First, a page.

Twitter’s takedown of ISIS accounts still unsatisfactory

While Twitter is making some efforts to thwart ISIS recruiting, fundraising, and planning efforts, there is still much more to be done.

A 3D plastic representation of the Twitter and Youtube logo is seen in front of a displayed ISIS flag in this photo illustration in Zenica, Bosnia and Herzegovina. Credit: REUTERS/Dado Ruvic

A 3D plastic representation of the Twitter and Youtube logo is seen in front of a displayed ISIS flag in this photo illustration in Zenica, Bosnia and Herzegovina. Credit: REUTERS/Dado Ruvic

The recent announcement that Twitter has taken down 125,000 counts in the last six or so months sounded like they are making substantial gains in stopping ISIS recruitment, fundraising, and planning efforts. That gives people faith that the Internet community is doing its part in protecting the nation and the world.

It is however curious as to why Twitter decided to make this random announcement given the timing of a lawsuit filed against them, three weeks prior, by Tamara Fields, the widow of Lloyd Fields Jr., who was killed in an ISIS attack. The suit contends that Twitter gave ISIS an unfettered platform to grow their terrorist network and plan attacks for several years. The lawsuit contends that Twitter violated the Anti-Terrorism Act, by providing significant support to ISIS.

We previously interviewed Wauchula Ghost, the spokesperson for GhostSec, for The Irari Report. In response to the Fields lawsuit and Twitter’s latest actions, he insisted that Twitter needs to step up the pace, if they want to do anything significant to stop ISIS’ use of their service.

He claims that GhostSec, other Anonymous supporters, and random citizens are reporting thousands of accounts, and Twitter has not been responding fast enough. There is also an apparent disconnect in how people are reporting accounts. Anti-ISIS activists are creating lists of accounts, and attempting to submit the lists to Twitter. However Twitter will apparently only investigate an account, if you go to the account on Twitter, and report that account individually through the site reporting feature.

While the lawsuit against Twitter is likely to fail, it does highlight the need to consider how Twitter and other social networks are policing themselves. Most social networks claim that they qualify as a publisher under the Communications Decency Act, so any efforts they put into removing ISIS accounts from their network is purely voluntary.

Ideally though, Twitter and other social networks will stop putting out press releases after they get sued, and proactively taking actions that significantly hamper terrorist actions.

Ira Winkler, CISSP can be reached through and Araceli Treu Gomes can be reached through

Join the CSO newsletter!

Error: Please check your email address.

Tags twitter

More about Twitter

Show Comments

Featured Whitepapers

Editor's Recommendations

Solution Centres

Stories by By Ira Winkler and Araceli Treu Gomes

Latest Videos

  • 150x50

    CSO Webinar: Will your data protection strategy be enough when disaster strikes?

    Speakers: - Paul O’Connor, Engagement leader - Performance Audit Group, Victorian Auditor-General’s Office (VAGO) - Nigel Phair, Managing Director, Centre for Internet Safety - Joshua Stenhouse, Technical Evangelist, Zerto - Anthony Caruana, CSO MC & Moderator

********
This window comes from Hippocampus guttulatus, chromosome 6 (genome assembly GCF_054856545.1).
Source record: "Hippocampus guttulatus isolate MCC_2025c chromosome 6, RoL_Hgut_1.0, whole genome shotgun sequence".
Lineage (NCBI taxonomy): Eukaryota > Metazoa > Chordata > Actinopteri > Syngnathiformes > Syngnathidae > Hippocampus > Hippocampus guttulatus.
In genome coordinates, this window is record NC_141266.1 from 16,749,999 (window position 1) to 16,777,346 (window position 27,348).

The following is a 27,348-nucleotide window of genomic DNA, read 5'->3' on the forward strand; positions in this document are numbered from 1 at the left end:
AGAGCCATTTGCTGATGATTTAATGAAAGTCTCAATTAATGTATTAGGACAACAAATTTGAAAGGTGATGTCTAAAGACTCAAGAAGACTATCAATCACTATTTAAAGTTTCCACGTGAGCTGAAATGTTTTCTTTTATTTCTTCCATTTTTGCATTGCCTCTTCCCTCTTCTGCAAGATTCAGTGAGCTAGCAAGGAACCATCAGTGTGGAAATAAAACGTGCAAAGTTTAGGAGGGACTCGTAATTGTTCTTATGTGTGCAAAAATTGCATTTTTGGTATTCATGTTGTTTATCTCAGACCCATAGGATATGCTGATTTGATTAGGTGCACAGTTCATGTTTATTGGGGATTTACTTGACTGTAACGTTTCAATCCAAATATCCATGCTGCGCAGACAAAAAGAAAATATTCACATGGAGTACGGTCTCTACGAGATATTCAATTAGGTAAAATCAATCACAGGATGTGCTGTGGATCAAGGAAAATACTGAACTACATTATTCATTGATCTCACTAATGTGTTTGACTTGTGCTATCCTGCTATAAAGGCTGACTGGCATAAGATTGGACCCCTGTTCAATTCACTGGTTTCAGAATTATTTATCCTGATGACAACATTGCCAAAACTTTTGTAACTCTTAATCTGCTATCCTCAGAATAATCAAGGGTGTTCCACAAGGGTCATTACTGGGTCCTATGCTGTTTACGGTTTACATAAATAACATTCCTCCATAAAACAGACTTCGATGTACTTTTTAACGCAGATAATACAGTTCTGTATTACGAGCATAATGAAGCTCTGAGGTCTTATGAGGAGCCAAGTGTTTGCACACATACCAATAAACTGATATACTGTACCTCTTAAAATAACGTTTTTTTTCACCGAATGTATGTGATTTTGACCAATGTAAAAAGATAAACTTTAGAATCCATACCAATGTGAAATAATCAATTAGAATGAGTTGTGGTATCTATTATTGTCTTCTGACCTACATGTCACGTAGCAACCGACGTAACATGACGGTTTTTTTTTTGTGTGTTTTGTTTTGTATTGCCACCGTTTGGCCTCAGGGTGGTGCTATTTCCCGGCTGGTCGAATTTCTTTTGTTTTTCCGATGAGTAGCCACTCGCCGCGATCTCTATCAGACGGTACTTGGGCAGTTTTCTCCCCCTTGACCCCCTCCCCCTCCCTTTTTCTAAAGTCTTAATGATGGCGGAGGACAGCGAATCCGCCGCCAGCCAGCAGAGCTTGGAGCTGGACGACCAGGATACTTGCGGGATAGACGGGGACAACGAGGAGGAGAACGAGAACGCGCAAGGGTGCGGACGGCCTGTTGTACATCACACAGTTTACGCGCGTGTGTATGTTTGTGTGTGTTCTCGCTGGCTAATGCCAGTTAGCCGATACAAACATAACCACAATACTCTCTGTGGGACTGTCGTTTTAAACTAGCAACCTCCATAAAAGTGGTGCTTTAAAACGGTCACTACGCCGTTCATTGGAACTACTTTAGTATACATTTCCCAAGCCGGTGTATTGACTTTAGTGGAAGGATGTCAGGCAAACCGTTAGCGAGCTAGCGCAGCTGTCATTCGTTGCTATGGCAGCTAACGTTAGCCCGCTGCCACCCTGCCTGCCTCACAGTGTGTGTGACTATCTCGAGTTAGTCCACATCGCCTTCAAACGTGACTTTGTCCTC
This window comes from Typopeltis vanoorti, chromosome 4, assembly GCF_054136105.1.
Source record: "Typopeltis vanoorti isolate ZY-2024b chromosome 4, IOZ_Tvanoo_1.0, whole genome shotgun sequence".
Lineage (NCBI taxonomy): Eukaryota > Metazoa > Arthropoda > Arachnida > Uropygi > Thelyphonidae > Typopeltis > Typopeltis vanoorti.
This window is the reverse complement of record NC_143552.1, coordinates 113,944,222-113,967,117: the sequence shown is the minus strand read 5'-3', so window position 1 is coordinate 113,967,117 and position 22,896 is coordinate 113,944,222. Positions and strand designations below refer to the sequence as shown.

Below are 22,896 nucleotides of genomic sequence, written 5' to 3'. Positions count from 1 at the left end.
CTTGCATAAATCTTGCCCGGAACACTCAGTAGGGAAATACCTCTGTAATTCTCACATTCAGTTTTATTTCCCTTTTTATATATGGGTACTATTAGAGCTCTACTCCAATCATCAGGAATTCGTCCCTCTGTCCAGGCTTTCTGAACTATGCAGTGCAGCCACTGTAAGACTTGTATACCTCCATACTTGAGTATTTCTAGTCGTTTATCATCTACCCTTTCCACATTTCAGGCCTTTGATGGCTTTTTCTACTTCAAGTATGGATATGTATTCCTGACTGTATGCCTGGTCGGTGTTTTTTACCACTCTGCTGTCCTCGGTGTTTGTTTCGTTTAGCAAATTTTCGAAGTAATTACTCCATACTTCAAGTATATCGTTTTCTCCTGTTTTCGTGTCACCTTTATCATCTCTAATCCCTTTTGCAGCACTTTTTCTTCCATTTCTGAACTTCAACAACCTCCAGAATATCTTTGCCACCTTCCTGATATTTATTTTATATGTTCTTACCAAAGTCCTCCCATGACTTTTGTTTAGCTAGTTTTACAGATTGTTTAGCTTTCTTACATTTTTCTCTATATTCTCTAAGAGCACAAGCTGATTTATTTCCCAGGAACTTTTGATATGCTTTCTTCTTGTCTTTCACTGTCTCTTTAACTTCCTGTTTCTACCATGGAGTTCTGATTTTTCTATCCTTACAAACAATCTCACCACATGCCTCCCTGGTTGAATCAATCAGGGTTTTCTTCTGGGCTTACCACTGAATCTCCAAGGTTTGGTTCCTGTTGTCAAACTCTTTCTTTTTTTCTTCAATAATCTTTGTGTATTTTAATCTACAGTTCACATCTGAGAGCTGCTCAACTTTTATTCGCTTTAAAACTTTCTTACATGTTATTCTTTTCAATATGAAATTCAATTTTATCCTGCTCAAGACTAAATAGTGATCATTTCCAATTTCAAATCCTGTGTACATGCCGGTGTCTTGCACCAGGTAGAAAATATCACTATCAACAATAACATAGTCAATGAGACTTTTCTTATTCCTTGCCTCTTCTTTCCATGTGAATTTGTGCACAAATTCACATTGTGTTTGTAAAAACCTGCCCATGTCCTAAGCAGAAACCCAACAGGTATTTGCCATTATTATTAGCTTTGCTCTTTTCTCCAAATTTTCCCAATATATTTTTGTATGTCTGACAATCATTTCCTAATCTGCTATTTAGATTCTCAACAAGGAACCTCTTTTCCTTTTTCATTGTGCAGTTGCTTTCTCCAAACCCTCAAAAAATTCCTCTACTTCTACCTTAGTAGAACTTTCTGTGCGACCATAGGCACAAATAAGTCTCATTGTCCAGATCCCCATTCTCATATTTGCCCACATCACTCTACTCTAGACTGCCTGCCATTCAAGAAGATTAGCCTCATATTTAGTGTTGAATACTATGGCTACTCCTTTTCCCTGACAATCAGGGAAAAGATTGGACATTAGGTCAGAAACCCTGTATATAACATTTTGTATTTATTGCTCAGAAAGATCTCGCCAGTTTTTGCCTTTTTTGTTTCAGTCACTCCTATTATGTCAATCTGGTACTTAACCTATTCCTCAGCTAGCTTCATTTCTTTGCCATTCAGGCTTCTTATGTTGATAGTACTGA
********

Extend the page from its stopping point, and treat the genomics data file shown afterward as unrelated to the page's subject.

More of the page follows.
Play Video

  • 150x50

    CSO Webinar: The Human Factor - Your people are your biggest security weakness

    ​Speakers: David Lacey, Researcher and former CISO Royal Mail David Turner - Global Risk Management Expert Mark Guntrip - Group Manager, Email Protection, Proofpoint

    Play Video

  • 150x50

    CSO Webinar: Current ransomware defences are failing – but machine learning can drive a more proactive solution

    Speakers • Ty Miller, Director, Threat Intelligence • Mark Gregory, Leader, Network Engineering Research Group, RMIT • Jeff Lanza, Retired FBI Agent (USA) • Andy Solterbeck, VP Asia Pacific, Cylance • David Braue, CSO MC/Moderator What to expect: ​Hear from industry experts on the local and global ransomware threat landscape. Explore a new approach to dealing with ransomware using machine-learning techniques and by thinking about the problem in a fundamentally different way. Apply techniques for gathering insight into ransomware behaviour and find out what elements must go into a truly effective ransomware defence. Get a first-hand look at how ransomware actually works in practice, and how machine-learning techniques can pick up on its activities long before your employees do.

    Play Video

  • 150x50

    CSO Webinar: Get real about metadata to avoid a false sense of security

    Speakers: • Anthony Caruana – CSO MC and moderator • Ian Farquhar, Worldwide Virtual Security Team Lead, Gigamon • John Lindsay, Former CTO, iiNet • Skeeve Stevens, Futurist, Future Sumo • David Vaile - Vice chair of APF, Co-Convenor of the Cyberspace Law And Policy Community, UNSW Law Faculty This webinar covers: - A 101 on metadata - what it is and how to use it - Insight into a typical attack, what happens and what we would find when looking into the metadata - How to collect metadata, use this to detect attacks and get greater insight into how you can use this to protect your organisation - Learn how much raw data and metadata to retain and how long for - Get a reality check on how you're using your metadata and if this is enough to secure your organisation

    Play Video

  • 150x50

    CSO Webinar: How banking trojans work and how you can stop them

    CSO Webinar: How banking trojans work and how you can stop them Featuring: • John Baird, Director of Global Technology Production, Deutsche Bank • Samantha Macleod, GM Cyber Security, ME Bank • Sherrod DeGrippo, Director of Emerging Threats, Proofpoint (USA)

    Play Video

More videos

Blog Posts

Market Place